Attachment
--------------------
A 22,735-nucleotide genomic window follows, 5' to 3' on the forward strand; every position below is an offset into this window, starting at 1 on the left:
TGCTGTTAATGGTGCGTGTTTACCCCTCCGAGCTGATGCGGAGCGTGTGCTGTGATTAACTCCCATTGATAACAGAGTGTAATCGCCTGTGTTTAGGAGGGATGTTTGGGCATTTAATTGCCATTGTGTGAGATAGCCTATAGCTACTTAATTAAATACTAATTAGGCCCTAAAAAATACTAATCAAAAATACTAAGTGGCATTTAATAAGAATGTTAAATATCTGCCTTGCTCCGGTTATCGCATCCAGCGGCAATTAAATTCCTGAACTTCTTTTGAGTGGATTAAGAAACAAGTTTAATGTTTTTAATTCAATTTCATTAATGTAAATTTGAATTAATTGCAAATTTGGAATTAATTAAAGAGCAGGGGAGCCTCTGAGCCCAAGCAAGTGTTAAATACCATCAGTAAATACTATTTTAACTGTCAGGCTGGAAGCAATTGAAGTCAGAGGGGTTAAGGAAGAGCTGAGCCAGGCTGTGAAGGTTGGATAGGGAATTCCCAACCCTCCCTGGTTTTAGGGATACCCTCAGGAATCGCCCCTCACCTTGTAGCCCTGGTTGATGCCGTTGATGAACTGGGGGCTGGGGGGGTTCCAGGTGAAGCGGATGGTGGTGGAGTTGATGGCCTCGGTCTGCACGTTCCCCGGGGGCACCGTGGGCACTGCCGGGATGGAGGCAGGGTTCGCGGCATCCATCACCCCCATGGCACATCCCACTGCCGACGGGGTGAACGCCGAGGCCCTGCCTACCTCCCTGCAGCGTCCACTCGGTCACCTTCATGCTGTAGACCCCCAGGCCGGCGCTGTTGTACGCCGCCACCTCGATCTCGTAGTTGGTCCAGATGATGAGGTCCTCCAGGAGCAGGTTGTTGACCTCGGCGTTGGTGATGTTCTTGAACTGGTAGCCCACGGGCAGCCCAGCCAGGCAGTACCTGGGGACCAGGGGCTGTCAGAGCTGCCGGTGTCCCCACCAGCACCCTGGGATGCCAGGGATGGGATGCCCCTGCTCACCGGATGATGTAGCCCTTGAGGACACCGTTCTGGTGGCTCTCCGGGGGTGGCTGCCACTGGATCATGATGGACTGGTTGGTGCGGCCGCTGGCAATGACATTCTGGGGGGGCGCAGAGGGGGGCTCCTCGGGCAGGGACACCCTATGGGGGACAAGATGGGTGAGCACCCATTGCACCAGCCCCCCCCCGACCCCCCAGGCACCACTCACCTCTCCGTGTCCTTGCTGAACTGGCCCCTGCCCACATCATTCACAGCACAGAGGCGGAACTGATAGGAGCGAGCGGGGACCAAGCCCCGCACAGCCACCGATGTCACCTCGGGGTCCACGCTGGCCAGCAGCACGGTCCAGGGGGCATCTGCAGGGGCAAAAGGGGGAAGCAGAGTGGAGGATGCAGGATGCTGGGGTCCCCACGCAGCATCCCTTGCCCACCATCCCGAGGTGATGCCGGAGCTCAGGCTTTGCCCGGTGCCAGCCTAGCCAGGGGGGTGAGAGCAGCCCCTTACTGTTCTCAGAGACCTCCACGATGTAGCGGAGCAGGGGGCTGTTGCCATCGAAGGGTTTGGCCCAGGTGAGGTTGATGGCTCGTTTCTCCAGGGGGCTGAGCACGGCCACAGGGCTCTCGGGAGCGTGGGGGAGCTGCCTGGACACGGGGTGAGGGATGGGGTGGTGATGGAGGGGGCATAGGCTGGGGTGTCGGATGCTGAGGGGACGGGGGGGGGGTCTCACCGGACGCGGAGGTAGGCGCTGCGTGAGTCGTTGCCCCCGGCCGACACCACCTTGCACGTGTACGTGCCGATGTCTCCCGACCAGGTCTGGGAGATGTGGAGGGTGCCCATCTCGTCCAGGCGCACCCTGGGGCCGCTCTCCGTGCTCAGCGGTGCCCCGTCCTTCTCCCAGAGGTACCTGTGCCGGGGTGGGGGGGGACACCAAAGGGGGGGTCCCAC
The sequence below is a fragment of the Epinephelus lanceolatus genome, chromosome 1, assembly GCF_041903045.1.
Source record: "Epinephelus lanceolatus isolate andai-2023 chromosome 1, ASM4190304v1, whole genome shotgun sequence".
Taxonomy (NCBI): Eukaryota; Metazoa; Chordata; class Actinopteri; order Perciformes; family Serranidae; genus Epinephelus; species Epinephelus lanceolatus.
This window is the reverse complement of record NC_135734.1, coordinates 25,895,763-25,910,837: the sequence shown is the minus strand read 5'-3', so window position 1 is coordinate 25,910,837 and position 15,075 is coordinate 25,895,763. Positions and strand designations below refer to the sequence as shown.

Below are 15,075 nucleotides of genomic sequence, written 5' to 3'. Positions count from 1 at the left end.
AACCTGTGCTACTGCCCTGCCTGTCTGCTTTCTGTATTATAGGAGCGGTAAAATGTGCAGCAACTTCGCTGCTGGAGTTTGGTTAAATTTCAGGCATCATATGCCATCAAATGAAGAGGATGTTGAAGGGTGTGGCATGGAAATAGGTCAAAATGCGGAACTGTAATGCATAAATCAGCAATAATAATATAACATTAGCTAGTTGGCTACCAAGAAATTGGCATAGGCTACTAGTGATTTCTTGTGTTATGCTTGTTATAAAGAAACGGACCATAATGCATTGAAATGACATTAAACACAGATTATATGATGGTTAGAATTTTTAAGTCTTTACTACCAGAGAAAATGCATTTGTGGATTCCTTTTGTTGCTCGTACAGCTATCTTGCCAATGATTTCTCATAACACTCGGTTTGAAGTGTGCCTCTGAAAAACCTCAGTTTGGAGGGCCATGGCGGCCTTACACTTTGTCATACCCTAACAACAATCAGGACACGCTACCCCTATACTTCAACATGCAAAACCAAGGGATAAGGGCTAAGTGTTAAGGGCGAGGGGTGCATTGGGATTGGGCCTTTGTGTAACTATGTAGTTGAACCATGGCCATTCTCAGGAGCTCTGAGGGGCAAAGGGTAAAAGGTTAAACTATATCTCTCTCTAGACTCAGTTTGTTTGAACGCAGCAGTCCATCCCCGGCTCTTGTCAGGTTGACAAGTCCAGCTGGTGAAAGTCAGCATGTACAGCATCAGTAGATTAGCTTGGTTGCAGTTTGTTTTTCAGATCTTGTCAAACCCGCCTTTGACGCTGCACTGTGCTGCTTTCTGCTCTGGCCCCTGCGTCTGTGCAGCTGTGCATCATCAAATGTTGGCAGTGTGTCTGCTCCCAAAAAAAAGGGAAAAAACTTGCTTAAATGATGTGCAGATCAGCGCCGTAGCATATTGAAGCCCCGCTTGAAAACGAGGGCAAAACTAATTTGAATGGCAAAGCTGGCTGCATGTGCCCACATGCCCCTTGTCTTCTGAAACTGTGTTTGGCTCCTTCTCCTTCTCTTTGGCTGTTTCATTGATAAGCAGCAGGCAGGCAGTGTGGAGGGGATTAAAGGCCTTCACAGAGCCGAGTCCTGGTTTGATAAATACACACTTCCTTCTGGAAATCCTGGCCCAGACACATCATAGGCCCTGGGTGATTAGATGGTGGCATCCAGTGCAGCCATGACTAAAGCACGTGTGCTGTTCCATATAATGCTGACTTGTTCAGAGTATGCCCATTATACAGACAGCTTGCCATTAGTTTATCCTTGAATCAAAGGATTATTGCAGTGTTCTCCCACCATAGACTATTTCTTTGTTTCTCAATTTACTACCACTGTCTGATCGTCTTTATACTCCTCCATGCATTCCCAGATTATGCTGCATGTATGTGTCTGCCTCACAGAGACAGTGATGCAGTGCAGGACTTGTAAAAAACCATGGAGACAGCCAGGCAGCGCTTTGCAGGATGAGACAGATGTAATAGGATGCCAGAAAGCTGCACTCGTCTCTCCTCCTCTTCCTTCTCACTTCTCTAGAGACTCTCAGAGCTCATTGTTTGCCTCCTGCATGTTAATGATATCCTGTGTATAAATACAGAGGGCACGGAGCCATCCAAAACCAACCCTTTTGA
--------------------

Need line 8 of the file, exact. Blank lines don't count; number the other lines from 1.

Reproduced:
AACCTGTGCTACTGCCCTGCCTGTCTGCTTTCTGTATTATAGGAGCGGTAAAATGTGCAGCAACTTCGCTGCTGGAGTTTGGTTAAATTTCAGGCATCATATGCCATCAAATGAAGAGGATGTTGAAGGGTGTGGCATGGAAATAGGTCAAAATGCGGAACTGTAATGCATAAATCAGCAATAATAATATAACATTAGCTAGTTGGCTACCAAGAAATTGGCATAGGCTACTAGTGATTTCTTGTGTTATGCTTGTTATAAAGAAACGGACCATAATGCATTGAAATGACATTAAACACAGATTATATGATGGTTAGAATTTTTAAGTCTTTACTACCAGAGAAAATGCATTTGTGGATTCCTTTTGTTGCTCGTACAGCTATCTTGCCAATGATTTCTCATAACACTCGGTTTGAAGTGTGCCTCTGAAAAACCTCAGTTTGGAGGGCCATGGCGGCCTTACACTTTGTCATACCCTAACAACAATCAGGACACGCTACCCCTATACTTCAACATGCAAAACCAAGGGATAAGGGCTAAGTGTTAAGGGCGAGGGGTGCATTGGGATTGGGCCTTTGTGTAACTATGTAGTTGAACCATGGCCATTCTCAGGAGCTCTGAGGGGCAAAGGGTAAAAGGTTAAACTATATCTCTCTCTAGACTCAGTTTGTTTGAACGCAGCAGTCCATCCCCGGCTCTTGTCAGGTTGACAAGTCCAGCTGGTGAAAGTCAGCATGTACAGCATCAGTAGATTAGCTTGGTTGCAGTTTGTTTTTCAGATCTTGTCAAACCCGCCTTTGACGCTGCACTGTGCTGCTTTCTGCTCTGGCCCCTGCGTCTGTGCAGCTGTGCATCATCAAATGTTGGCAGTGTGTCTGCTCCCAAAAAAAAGGGAAAAAACTTGCTTAAATGATGTGCAGATCAGCGCCGTAGCATATTGAAGCCCCGCTTGAAAACGAGGGCAAAACTAATTTGAATGGCAAAGCTGGCTGCATGTGCCCACATGCCCCTTGTCTTCTGAAACTGTGTTTGGCTCCTTCTCCTTCTCTTTGGCTGTTTCATTGATAAGCAGCAGGCAGGCAGTGTGGAGGGGATTAAAGGCCTTCACAGAGCCGAGTCCTGGTTTGATAAATACACACTTCCTTCTGGAAATCCTGGCCCAGACACATCATAGGCCCTGGGTGATTAGATGGTGGCATCCAGTGCAGCCATGACTAAAGCACGTGTGCTGTTCCATATAATGCTGACTTGTTCAGAGTATGCCCATTATACAGACAGCTTGCCATTAGTTTATCCTTGAATCAAAGGATTATTGCAGTGTTCTCCCACCATAGACTATTTCTTTGTTTCTCAATTTACTACCACTGTCTGATCGTCTTTATACTCCTCCATGCATTCCCAGATTATGCTGCATGTATGTGTCTGCCTCACAGAGACAGTGATGCAGTGCAGGACTTGTAAAAAACCATGGAGACAGCCAGGCAGCGCTTTGCAGGATGAGACAGATGTAATAGGATGCCAGAAAGCTGCACTCGTCTCTCCTCCTCTTCCTTCTCACTTCTCTAGAGACTCTCAGAGCTCATTGTTTGCCTCCTGCATGTTAATGATATCCTGTGTATAAATACAGAGGGCACGGAGCCATCCAAAACCAACCCTTTTGA